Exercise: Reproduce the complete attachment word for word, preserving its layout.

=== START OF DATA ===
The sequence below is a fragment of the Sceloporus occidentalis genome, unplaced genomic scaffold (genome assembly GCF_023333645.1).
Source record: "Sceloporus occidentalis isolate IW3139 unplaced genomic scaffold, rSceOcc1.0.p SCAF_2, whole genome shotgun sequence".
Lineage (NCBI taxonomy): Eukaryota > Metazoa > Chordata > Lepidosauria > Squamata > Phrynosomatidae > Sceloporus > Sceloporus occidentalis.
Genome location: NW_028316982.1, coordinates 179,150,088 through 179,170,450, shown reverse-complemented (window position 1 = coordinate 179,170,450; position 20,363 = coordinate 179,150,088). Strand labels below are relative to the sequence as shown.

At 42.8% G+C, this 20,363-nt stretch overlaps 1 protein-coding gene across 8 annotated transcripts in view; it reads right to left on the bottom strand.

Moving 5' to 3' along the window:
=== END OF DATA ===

The sequence below is a fragment of the Sceloporus occidentalis genome, unplaced genomic scaffold (genome assembly GCF_023333645.1).
Source record: "Sceloporus occidentalis isolate IW3139 unplaced genomic scaffold, rSceOcc1.0.p SCAF_2, whole genome shotgun sequence".
Lineage (NCBI taxonomy): Eukaryota > Metazoa > Chordata > Lepidosauria > Squamata > Phrynosomatidae > Sceloporus > Sceloporus occidentalis.
Genome location: NW_028316982.1, coordinates 179,150,088 through 179,170,450, shown reverse-complemented (window position 1 = coordinate 179,170,450; position 20,363 = coordinate 179,150,088). Strand labels below are relative to the sequence as shown.

At 42.8% G+C, this 20,363-nt stretch overlaps 1 protein-coding gene across 8 annotated transcripts in view; it reads right to left on the bottom strand.

Moving 5' to 3' along the window: